How Does Organ Donation Save Lives | Sparsh Hospital

Published in : Organ Transplant | June 27, 2024 |

The Organ Donation Process: How You Can Save Lives

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In India, there are two types of organ donation: living and deceased. Living donation involves a healthy person donating a kidney or part of their liver. Deceased donation happens when organs are donated after brain death, with the process managed by NOTTO for fair distribution.

Organ donation is an act of selflessness that can transform and save the lives of those in need. Whether it’s donating a kidney, liver, heart, eyes, or other vital organs or tissues, an organ donor can make an unimaginable difference in a recipient’s life.

In this article we will explain the organ donation process in India, the eligibility criteria, types of donation, and the history behind this life-saving practice. We will also address common questions and provide a call to action for those interested in becoming organ donors.

What Is Organ Donation?

Donating one or more of your organs to someone in need is called organ donation. One can donate the heart, lungs, liver, kidneys, pancreas, and intestines. People can also donate various tissues, such as corneas, skin, bone, and heart valves. An organ donation can happen after the donor’s death or while alive (e.g., kidney donation).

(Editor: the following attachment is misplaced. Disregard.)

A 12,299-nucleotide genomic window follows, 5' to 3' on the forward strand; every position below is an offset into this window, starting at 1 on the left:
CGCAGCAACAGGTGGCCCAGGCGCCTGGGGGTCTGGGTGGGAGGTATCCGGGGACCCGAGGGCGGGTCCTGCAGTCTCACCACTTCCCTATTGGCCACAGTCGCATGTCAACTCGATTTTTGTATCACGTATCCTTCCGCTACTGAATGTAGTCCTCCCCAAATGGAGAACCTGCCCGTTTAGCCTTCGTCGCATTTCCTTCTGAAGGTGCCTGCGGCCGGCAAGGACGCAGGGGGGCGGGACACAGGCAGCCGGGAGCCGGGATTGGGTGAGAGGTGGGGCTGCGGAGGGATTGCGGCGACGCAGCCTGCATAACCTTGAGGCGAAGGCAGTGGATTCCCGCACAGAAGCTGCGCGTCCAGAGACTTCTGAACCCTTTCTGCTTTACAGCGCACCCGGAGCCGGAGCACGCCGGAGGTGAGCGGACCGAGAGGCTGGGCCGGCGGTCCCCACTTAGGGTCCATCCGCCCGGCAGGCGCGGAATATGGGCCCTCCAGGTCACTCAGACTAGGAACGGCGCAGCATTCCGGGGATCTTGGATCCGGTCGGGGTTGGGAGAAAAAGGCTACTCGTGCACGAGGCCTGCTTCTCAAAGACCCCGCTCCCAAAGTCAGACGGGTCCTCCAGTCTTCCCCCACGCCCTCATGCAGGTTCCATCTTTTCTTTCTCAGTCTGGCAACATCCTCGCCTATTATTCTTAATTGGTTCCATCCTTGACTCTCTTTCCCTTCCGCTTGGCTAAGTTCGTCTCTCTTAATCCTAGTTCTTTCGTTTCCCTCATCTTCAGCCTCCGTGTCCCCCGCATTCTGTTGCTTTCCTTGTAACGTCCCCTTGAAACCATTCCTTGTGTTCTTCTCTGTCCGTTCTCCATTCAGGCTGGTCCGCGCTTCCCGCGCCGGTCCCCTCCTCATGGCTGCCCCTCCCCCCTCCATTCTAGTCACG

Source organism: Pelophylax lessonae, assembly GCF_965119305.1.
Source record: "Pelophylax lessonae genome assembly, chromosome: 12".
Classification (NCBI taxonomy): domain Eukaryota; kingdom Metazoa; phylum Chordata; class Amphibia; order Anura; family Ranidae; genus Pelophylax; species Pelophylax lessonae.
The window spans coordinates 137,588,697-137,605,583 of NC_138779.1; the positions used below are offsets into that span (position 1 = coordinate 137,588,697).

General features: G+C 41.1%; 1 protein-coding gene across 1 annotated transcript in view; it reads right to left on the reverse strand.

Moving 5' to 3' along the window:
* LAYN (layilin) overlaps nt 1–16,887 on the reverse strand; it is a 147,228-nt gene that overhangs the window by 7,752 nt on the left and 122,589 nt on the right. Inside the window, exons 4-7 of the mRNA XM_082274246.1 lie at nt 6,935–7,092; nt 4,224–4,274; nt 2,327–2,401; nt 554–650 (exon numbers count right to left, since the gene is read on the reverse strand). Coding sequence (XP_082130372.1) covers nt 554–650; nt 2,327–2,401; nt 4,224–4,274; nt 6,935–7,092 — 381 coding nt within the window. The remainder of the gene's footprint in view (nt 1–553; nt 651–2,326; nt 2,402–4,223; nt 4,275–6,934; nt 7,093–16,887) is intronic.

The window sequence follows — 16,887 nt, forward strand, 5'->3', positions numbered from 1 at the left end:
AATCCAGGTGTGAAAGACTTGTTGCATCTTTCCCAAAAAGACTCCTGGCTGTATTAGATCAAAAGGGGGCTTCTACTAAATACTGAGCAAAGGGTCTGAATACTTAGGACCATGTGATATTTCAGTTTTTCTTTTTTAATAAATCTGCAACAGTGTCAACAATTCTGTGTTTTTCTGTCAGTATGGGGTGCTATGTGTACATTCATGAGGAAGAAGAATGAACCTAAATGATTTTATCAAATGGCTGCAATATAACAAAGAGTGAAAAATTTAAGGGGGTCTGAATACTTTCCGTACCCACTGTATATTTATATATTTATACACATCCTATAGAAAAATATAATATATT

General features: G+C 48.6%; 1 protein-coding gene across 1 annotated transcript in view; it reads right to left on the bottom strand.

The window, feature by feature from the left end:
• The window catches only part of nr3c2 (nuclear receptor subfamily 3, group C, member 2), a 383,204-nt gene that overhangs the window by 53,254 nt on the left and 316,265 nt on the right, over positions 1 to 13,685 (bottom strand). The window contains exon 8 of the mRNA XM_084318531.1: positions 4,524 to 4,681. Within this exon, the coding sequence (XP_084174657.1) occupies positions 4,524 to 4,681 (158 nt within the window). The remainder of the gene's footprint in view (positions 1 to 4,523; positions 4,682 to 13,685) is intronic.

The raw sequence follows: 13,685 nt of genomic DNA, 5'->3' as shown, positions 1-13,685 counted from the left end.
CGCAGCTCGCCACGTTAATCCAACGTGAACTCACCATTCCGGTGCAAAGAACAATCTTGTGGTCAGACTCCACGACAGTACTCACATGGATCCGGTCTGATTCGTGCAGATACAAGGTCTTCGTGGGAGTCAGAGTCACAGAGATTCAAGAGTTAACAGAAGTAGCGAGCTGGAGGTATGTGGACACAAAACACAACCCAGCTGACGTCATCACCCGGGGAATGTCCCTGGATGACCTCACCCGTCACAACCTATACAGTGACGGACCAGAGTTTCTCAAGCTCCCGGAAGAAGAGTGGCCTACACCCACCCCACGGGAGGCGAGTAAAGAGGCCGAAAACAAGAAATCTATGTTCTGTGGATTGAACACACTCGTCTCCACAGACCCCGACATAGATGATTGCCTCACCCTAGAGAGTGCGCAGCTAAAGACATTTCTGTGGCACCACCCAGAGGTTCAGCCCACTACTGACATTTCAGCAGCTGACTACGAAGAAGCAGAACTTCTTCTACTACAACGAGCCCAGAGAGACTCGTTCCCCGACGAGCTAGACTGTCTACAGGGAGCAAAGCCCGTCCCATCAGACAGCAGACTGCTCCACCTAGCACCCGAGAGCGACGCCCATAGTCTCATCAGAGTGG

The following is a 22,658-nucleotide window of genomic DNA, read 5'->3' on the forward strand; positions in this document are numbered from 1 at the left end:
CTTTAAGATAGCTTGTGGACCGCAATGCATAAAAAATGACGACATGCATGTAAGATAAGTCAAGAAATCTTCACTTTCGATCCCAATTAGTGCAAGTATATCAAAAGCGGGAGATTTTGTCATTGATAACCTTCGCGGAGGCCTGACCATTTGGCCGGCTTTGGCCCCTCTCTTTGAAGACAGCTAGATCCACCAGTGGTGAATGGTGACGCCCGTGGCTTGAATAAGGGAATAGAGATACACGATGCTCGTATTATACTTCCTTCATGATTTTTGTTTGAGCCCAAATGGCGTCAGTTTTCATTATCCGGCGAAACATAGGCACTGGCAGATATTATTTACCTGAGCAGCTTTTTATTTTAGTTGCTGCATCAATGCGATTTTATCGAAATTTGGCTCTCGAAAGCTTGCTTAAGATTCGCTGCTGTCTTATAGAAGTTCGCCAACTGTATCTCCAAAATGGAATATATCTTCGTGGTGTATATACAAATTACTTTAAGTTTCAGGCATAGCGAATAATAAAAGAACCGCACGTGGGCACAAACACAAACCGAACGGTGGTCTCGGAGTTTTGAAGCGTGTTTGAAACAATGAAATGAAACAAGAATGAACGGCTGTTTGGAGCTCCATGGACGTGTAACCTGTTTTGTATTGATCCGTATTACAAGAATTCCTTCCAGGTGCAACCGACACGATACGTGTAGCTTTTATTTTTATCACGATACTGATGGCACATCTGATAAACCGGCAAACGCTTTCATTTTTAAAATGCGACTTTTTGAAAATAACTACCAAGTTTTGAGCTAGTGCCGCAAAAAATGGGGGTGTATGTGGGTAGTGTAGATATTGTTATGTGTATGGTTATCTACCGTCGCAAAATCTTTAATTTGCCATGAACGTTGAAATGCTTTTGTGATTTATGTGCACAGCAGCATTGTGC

Law Governing Organ Donation In India

The Transplantation of Human Organs and Tissues Act, or THOTA, was enacted in 1994 in India and subsequently amended in 2011. This law governs the process of organ donation and transplantation in the country.

The key provisions of the THOTA include:

  • Establishing a regulatory framework for organ donation and transplantation
  • Defining the criteria for brain death and the process of organ retrieval
  • Regulating the commercial trade of organs and ensuring transparency in the allocation of organs
  • Providing legal protection for both donors and recipients

Eligibility Criteria For Organ Donation In India

To become an organ donor in India, a person must meet the following eligibility criteria:

  • Age:

There is no upper age limit for organ donation, but donors must be at least 18 years old.

  • Medical Condition:

To ensure successful transplantation, the donor must be in good health and free from any serious medical conditions that could affect the viability of the donated organs.

  • Consent:

The donor must provide informed consent during their lifetime or through their family members after death.